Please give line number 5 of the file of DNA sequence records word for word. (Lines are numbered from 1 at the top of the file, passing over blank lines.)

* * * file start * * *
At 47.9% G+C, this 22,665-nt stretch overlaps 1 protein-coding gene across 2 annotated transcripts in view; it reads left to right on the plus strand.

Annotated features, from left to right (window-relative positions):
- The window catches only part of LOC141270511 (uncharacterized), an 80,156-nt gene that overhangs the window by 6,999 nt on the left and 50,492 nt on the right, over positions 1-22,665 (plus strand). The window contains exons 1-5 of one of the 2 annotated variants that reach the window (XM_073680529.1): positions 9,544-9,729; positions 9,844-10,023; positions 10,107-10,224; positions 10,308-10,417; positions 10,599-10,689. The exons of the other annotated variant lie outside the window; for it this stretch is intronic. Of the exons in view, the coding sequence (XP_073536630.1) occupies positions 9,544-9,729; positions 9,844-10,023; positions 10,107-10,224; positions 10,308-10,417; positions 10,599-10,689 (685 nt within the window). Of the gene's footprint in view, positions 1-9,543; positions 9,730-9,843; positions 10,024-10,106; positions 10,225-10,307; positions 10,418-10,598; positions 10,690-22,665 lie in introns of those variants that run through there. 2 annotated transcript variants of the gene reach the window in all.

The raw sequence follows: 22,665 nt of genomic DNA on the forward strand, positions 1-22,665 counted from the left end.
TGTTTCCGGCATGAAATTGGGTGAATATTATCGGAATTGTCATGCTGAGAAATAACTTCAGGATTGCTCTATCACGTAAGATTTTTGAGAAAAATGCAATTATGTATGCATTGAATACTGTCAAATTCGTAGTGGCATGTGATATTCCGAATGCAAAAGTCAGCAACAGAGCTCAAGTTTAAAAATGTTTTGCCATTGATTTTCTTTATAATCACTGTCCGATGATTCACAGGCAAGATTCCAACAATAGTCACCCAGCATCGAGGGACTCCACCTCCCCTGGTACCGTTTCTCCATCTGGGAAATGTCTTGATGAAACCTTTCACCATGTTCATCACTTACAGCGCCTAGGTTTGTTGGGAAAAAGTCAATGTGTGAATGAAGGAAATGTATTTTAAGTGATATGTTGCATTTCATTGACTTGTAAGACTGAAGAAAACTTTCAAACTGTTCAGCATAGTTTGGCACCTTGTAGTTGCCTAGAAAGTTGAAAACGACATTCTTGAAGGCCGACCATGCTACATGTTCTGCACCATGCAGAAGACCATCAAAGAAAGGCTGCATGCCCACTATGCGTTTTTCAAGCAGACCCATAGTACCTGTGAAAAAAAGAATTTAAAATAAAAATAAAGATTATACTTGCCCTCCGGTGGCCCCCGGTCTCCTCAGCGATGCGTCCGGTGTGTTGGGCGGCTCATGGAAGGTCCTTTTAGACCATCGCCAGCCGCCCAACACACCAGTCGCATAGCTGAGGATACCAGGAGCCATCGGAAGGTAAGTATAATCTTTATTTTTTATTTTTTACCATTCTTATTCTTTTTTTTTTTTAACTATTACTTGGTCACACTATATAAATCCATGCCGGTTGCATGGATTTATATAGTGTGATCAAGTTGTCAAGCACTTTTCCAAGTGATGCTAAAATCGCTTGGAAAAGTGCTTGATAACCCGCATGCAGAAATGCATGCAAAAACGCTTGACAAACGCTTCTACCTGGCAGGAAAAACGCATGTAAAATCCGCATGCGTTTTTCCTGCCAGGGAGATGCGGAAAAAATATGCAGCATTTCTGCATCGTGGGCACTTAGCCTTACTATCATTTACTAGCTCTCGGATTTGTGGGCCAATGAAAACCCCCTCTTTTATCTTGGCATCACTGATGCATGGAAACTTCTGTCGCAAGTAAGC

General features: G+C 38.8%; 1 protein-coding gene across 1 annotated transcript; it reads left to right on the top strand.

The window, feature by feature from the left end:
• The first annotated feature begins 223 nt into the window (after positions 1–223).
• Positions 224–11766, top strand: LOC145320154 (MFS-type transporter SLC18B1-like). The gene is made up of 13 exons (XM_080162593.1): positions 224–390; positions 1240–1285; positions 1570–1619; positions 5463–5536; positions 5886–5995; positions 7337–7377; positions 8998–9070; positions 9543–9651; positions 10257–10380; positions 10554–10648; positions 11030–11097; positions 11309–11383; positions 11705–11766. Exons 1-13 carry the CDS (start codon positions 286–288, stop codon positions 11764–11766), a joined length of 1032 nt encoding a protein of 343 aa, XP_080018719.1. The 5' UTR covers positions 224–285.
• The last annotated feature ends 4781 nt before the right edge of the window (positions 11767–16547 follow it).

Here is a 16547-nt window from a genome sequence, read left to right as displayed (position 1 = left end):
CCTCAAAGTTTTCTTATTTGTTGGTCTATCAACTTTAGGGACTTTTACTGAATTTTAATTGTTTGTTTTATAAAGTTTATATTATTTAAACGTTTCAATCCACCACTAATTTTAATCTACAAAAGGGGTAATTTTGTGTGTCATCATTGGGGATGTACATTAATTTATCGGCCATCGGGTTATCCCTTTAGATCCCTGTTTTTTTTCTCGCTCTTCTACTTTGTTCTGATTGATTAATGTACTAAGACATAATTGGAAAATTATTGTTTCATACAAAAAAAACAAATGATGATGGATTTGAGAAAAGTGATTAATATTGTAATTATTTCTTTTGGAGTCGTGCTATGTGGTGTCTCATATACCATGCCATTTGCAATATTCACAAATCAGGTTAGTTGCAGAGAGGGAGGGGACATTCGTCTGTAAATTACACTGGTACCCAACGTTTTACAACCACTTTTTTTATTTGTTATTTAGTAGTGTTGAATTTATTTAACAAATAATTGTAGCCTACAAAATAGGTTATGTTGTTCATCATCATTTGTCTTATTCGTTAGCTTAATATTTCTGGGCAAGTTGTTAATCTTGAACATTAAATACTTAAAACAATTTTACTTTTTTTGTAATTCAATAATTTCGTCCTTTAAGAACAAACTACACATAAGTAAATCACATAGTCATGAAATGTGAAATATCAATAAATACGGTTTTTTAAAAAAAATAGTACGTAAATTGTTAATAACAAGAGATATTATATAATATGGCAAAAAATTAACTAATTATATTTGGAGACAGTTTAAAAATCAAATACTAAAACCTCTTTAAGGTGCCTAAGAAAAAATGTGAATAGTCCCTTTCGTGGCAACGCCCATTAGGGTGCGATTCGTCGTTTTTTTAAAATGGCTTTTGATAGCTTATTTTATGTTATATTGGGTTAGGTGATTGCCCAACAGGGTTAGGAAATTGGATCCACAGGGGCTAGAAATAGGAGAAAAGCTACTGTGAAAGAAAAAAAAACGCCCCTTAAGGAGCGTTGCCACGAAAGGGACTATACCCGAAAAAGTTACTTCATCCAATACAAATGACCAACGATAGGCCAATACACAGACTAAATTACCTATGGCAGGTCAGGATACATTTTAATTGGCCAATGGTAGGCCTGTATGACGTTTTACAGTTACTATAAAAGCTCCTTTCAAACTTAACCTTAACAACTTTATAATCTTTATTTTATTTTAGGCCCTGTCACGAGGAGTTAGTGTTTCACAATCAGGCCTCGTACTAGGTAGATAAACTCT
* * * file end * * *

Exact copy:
TGTTTCCGGCATGAAATTGGGTGAATATTATCGGAATTGTCATGCTGAGAAATAACTTCAGGATTGCTCTATCACGTAAGATTTTTGAGAAAAATGCAATTATGTATGCATTGAATACTGTCAAATTCGTAGTGGCATGTGATATTCCGAATGCAAAAGTCAGCAACAGAGCTCAAGTTTAAAAATGTTTTGCCATTGATTTTCTTTATAATCACTGTCCGATGATTCACAGGCAAGATTCCAACAATAGTCACCCAGCATCGAGGGACTCCACCTCCCCTGGTACCGTTTCTCCATCTGGGAAATGTCTTGATGAAACCTTTCACCATGTTCATCACTTACAGCGCCTAGGTTTGTTGGGAAAAAGTCAATGTGTGAATGAAGGAAATGTATTTTAAGTGATATGTTGCATTTCATTGACTTGTAAGACTGAAGAAAACTTTCAAACTGTTCAGCATAGTTTGGCACCTTGTAGTTGCCTAGAAAGTTGAAAACGACATTCTTGAAGGCCGACCATGCTACATGTTCTGCACCATGCAGAAGACCATCAAAGAAAGGCTGCATGCCCACTATGCGTTTTTCAAGCAGACCCATAGTACCTGTGAAAAAAAGAATTTAAAATAAAAATAAAGATTATACTTGCCCTCCGGTGGCCCCCGGTCTCCTCAGCGATGCGTCCGGTGTGTTGGGCGGCTCATGGAAGGTCCTTTTAGACCATCGCCAGCCGCCCAACACACCAGTCGCATAGCTGAGGATACCAGGAGCCATCGGAAGGTAAGTATAATCTTTATTTTTTATTTTTTACCATTCTTATTCTTTTTTTTTTTTAACTATTACTTGGTCACACTATATAAATCCATGCCGGTTGCATGGATTTATATAGTGTGATCAAGTTGTCAAGCACTTTTCCAAGTGATGCTAAAATCGCTTGGAAAAGTGCTTGATAACCCGCATGCAGAAATGCATGCAAAAACGCTTGACAAACGCTTCTACCTGGCAGGAAAAACGCATGTAAAATCCGCATGCGTTTTTCCTGCCAGGGAGATGCGGAAAAAATATGCAGCATTTCTGCATCGTGGGCACTTAGCCTTACTATCATTTACTAGCTCTCGGATTTGTGGGCCAATGAAAACCCCCTCTTTTATCTTGGCATCACTGATGCATGGAAACTTCTGTCGCAAGTAAGC